TEXT BY MICHAELA MULLIN | VIEW IMAGES
In keeping with this season of recognition and appreciation, plenitude and gatherings, Moberg brings together a gallery copia of artists for the 2016 Winter Group Show. Artists include: Leslie Bell, Derrick Breidenthal, Catherine Dreiss, Fred Easker, Bev Gegen, Mary Jones, Larassa Kabel, Richard Kelley, Matthew Kluber, Tom Moberg, Dan Perry, Jesse Small, Senid Tabakovich, Madai Taylor, and Jordan Weber. In addition, eight new artists are showing with Moberg for the first time: Wendell Arneson, Sarah Grant, Julia Katz, Igor Khalandovskiy, Doug & Eileen Leunig, Jonathan Pearson, and Conn Ryder.
Artist Sarah Grant is showing two new large-scale works: “Hammer, Nails, Nuts and Bolts Revolt” and “All Saints Day 2016,” which are gifts of hues, hewn with shape. But each canvas also offers a story of world, inclusive of questioning and loss and seeking, which she orders and fashions into a beautiful mix of tale and telling.
Another beautiful mix can be found in the six mixed-media works of Jonathan Pearson: “Theta Scapes #2-#7.” Filled with fantastic creatures in pink, greens, and yellows, these painted scenes conjure short narratives which take place amidst strange geographies. The six mixed-media works by Wendell Arneson, in contrast and complement, offer darker and more natural colors, the browns, blacks and ochers cover and spill out from the words incorporated into these works, as well as the graphing, lining, dotting or punching, which intimate plotting, writing, Morse messaging, and steno —all modes of communication. Pathways and trajectorial elements create multiple focal points, giving strength to these communicative compositions.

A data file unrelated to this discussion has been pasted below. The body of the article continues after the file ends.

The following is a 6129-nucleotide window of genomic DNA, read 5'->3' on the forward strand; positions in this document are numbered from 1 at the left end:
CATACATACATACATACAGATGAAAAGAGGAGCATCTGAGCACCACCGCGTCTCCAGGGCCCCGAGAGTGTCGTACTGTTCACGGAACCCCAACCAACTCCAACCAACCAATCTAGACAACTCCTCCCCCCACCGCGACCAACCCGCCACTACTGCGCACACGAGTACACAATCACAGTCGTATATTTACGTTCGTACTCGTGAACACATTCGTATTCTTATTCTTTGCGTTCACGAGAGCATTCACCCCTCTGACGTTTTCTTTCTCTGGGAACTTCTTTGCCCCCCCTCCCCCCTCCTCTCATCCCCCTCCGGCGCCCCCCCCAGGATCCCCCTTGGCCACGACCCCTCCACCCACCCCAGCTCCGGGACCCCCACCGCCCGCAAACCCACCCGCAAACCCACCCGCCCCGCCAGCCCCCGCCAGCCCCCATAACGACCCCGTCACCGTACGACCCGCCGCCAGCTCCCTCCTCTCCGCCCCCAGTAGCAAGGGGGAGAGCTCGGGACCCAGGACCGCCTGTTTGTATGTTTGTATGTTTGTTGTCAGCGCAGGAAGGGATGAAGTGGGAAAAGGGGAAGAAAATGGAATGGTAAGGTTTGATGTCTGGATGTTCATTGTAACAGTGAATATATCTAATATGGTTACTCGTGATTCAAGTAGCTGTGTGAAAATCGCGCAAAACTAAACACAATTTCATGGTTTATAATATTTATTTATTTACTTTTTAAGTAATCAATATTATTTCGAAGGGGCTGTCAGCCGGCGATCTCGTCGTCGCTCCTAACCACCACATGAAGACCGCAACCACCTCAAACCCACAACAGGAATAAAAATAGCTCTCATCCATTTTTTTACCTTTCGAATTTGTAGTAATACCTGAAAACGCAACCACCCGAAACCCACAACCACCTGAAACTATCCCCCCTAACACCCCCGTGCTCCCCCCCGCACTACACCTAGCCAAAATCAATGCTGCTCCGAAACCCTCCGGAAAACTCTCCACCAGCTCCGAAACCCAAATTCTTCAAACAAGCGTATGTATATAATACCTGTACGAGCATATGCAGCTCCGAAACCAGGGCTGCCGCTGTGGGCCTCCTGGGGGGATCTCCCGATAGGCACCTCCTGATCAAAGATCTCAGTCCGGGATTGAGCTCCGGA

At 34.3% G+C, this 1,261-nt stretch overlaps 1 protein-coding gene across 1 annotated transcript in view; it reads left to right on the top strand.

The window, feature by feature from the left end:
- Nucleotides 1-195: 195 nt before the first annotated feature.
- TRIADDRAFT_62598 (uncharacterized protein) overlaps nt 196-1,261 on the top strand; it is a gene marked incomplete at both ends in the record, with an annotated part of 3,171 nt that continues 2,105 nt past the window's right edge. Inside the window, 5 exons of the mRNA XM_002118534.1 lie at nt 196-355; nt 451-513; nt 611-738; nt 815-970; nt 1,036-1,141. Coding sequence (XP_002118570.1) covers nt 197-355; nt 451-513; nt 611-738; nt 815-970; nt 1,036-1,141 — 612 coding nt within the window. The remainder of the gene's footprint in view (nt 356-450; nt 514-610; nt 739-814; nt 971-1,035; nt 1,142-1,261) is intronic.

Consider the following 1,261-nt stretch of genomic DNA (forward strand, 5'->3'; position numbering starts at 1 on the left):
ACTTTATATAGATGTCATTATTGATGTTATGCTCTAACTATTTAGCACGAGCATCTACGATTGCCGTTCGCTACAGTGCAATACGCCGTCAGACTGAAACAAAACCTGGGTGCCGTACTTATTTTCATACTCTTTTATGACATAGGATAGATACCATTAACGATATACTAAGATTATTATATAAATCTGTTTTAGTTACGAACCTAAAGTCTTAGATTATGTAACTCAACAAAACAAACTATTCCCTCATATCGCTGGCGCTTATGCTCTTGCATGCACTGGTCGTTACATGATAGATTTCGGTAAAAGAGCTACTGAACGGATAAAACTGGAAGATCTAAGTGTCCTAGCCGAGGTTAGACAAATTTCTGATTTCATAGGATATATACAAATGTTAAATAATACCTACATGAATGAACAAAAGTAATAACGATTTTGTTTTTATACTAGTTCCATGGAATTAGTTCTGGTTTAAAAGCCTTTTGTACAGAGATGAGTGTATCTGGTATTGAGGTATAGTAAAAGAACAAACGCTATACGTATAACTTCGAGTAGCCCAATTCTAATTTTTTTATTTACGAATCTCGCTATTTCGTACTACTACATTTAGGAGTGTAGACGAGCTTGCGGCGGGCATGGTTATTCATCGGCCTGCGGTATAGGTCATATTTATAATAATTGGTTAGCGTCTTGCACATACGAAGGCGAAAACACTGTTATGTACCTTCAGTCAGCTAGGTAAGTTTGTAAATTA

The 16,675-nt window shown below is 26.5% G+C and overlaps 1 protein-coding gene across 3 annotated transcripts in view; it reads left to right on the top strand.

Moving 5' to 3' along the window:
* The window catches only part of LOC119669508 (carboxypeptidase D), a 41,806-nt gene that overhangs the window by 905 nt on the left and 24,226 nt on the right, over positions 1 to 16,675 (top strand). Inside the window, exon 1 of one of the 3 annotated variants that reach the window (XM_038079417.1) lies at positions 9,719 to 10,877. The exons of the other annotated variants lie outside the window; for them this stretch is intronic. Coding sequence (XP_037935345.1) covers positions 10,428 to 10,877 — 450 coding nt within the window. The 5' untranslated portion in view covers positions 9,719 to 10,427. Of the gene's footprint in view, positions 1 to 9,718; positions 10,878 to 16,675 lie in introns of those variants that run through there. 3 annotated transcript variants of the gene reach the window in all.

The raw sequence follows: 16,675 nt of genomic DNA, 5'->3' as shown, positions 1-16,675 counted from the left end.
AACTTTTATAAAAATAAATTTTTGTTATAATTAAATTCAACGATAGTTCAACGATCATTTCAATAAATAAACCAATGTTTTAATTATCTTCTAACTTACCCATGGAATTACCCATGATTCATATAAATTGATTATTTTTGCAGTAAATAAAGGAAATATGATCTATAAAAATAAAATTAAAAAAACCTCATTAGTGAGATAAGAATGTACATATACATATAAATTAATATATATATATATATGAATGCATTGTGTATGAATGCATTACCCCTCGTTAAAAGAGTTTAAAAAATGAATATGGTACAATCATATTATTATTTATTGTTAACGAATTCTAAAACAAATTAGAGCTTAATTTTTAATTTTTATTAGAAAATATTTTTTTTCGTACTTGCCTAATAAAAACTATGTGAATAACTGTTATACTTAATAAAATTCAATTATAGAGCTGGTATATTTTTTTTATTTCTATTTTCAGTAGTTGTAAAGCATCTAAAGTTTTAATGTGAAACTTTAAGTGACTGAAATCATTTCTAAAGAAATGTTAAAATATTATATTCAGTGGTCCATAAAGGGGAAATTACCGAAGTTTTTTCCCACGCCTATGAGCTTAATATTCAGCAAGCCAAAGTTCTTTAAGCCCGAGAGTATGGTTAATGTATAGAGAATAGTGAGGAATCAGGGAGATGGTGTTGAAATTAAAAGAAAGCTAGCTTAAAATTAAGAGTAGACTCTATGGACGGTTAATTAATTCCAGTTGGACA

The mesmerizing “Dancing Landscapes,” digital photographs displayed on a 4K monitor, by Doug and Eileen Leunig, grants the alluring visual effect of speeding past forested areas—the blurring of leaves, branches, color, sky and light—but, paradoxically, with the speed slowed down in the extreme. The images here transition into each other at a pace that allows for all the compositional areas to become—one tree into another into a shoreline into streaks of blue light so bright it seems as if the blue…is indigo…is violet… and the visible sky has dropped to become part of the land, thus melding elements—solid, liquids, gases.
Referring to gases, the Leunig’s “Portraits of Steam” is also on view: a haunting spectral video of abstract plumes and dotting, forming remnants reminiscent of drapery, bone, flame, and smoke.
Julia Katz paints with oil on panel, and her abstract landscapes with figures, “Ventures” and “Earth Cloud – Traverse,” each present three small figures in a distance—the optics, coupled with the clouds of paint, confound the eye in the best way. Each figure moves toward the viewer, both out of the clouds of paint and then again into them. The wide use of oranges becomes like skin tones, but Katz also clearly composes the semblance of ground and sky, though no horizon line can be found. Somewhere between this below and above, however, the clearing for the figures opens to give the viewer a held moment of voyeurism and/or witnessing.
Conn Ryder’s work, “Pistil Whipped 11” and “Pistil Whipped 12” are studies in visual onomatopoeia, if one were to meld the English and original Greek meanings: to mimic [sound] and to make names. Ryder’s palette-knife marks create action on the canvas—the resulting delirious clusters become the fine art equivalent of “seeing stars,” which usually comes from an injury to the head, but in Ryder’s case seems to come from an indwelling of the heart, and is the effect of something certain and ineluctably feminine, be it flower or woman.